Chesterton Tribune

E911 deficit, animal shelter funding to take center stage as County Council takes up Commissioners budget

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By DOUG ELISH

After getting through its first two 2012 budget hearings fairly smoothly, the county council’s most important meeting is upon it.

At 5:30 p.m. on Monday, the council will hear the budget requests from the county commissioners and discuss issues that will affect everyone in Porter County.

Aside from the commissioner’s normal operating budget, which is the largest of any county entity, issues such as a new animal shelter, how to address the E911 shortfall and the creation of a fiscal master plan will be deliberated.

With the appropriation of millions of dollars on the line, the discussions at this hearing will have a great impact on the financial future of Porter County.

Creating a master plan for the county to efficiently spend an $8 million surplus and future monies it attains has been a topic for much of the year by county officials. At the first budget hearing of this session, the council formally stated it would bring the matter to the forefront when it met with the commissioners because it wasn’t moving forward quickly enough.

Commissioner Nancy Adams and commissioner president John Evans have since stated they fully agree some foresight into future spending on major issues, such as those that will be discussed Monday along with drainage and an aging infrastructure is important and that they have been working on such a plan. On Thursday, Evans said that he sent a plan to the council members to examine over the weekend and is ready to collaborate for a more detailed solution.

One of the biggest expenses in that plan was the construction of a new animal shelter. The problems with the current building have been a major point of contention all summer as the structure has proven to be inadequate. The recent $20,000 renovation and clean-up project brought the building, that wasn’t intended to be a shelter, to a level of temporarily acceptable, but without a dedicated facility animal control by the county would not be able to continue.

The possibility of outsourcing animal control to a private business was brought up at a county council meeting over the summer, but county officials have backed off that as the focus has turned towards a new facility.

Council president Dan Whitten, the most outspoken critic of the old shelter, stated on Monday that he would fully support construction of a new shelter as long as the commissioners and council worked together to make it a financial reality.

Evans and Adams, who took the lead this summer in rehabbing the old shelter, both expressed their desire to leave the old building for special animal control circumstances and house the animals for adoption in a new location.

While the shelter construction would be a one-time expense, the $2.2 million deficit for E911 service is in need of a long-term solution.

After years of running at a surplus, a variety of factors have led to a deficit. A major factor that is out of the county’s control is the shrinking funding it receives from the phone surcharge tax.  Residents are still charged $1.50 per month for their landlines, but with more and more people foregoing landline service for cell phones, the county is losing a major source of income. There is a 50 cent tax on cell phones, which the state takes 11 cents of, but it isn’t enough to make up the difference.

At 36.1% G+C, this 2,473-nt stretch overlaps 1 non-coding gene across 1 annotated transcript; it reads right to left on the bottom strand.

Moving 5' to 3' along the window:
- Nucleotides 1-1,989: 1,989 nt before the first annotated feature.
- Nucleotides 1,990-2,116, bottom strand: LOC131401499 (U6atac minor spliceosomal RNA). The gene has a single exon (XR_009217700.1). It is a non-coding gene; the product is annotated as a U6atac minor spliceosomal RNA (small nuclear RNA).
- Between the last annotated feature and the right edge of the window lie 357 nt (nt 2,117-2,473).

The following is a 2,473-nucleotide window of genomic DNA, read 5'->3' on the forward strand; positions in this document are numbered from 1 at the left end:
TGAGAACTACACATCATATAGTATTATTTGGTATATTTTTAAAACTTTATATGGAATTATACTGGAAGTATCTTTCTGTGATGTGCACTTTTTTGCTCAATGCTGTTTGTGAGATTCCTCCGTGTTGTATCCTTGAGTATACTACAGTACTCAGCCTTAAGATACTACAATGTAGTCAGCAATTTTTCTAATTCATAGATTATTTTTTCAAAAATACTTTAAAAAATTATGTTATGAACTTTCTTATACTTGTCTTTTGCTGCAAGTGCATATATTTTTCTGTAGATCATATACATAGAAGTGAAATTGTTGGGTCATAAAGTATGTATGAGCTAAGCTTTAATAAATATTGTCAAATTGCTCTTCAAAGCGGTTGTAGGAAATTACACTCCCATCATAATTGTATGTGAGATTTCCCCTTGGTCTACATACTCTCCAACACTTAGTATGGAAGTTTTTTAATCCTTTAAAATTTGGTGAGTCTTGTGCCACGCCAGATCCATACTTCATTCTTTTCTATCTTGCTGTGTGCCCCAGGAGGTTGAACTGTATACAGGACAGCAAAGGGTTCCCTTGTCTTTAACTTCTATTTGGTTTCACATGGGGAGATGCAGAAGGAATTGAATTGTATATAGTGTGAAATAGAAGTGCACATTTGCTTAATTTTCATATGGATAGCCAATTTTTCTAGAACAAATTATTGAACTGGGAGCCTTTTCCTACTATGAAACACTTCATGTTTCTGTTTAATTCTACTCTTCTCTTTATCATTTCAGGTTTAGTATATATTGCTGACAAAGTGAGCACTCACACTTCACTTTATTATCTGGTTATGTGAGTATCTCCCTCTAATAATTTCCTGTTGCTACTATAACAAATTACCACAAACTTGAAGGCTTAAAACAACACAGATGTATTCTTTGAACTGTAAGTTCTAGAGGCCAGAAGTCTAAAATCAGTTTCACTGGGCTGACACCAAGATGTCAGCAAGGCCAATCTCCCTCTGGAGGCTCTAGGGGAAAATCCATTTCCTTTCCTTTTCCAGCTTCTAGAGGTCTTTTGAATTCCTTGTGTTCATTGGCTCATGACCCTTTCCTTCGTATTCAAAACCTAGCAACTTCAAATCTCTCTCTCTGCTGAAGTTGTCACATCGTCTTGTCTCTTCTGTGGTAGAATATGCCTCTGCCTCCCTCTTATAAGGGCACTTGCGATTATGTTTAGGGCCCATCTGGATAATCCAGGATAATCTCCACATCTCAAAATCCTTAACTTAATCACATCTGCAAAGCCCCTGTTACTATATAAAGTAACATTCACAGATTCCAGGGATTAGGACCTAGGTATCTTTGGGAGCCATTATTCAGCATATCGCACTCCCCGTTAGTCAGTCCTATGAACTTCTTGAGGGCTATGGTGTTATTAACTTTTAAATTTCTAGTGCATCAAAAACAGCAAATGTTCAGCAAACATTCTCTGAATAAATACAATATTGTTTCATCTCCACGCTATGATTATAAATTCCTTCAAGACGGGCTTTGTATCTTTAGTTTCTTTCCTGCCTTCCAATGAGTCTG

Evans said he has been trying to work with state representatives to correct the problems with the surcharge and is hopeful that something will happen in the near future.

Even with more surcharge income, however, Porter County’s dispatching service is in need of new revenue because of the consolidation of the Valparaiso and Portage dispatching centers into the county’s control.

The Indiana Legislature did pass a law that requires counties to consolidate emergency dispatching services by 2014, but that law doesn’t apply to standard police dispatching, which is a vast majority of the calls a dispatch center receives.

The county assumed all of Valparaiso’s dispatching duties in 2007 and then Portage’s in 2009 at no cost to the municipalities. About half of the dispatch calls the Porter County center receives are from those two cities. Since the moves, the county had added 21 full-time dispatchers with no new source of revenue. Before consolidating, the county had built up more than a $1 million surplus. This year it will spend $3.8 million and bring in just $1.6 million, a $2.2 million deficit.

The only reason the deficit hasn’t been a major problem sooner is the infusion of $4 million of rainy day cash assigned to the problem. The current situation can only run through next year, however, before than money runs out.

“We don’t have a long-term solution,” councilman Jim Biggs said. “The 911 service is the backbone of everybody’s public safety.  It is the heart and soul.

“Will we get the money? Yeah we will find it, but we are not just going to pull it out of the air. It is going to have to come from something that is already being funded. It means less funding for someone. And this problem is only going to grow as this county grows. That’s why it is imperative that everyone get under one roof and discuss this as a county and come up with a fair and equitable solution.”

Evans acknowledged a solution needs to be found quickly, but said trying to get money from the municipalities is unrealistic.

“That’s going to be a tough sell,” Evans said. “The municipalities have the same budget strain that the county does and in some cases even worse.”

It is not uncommon for dispatching services to be consolidated, the city of New York has just one center, the problem is how to fund a center that is continually growing and expanding. How Porter County will handle the situation might be the most important topic of conversation Monday night.

 

Posted 9/30/2011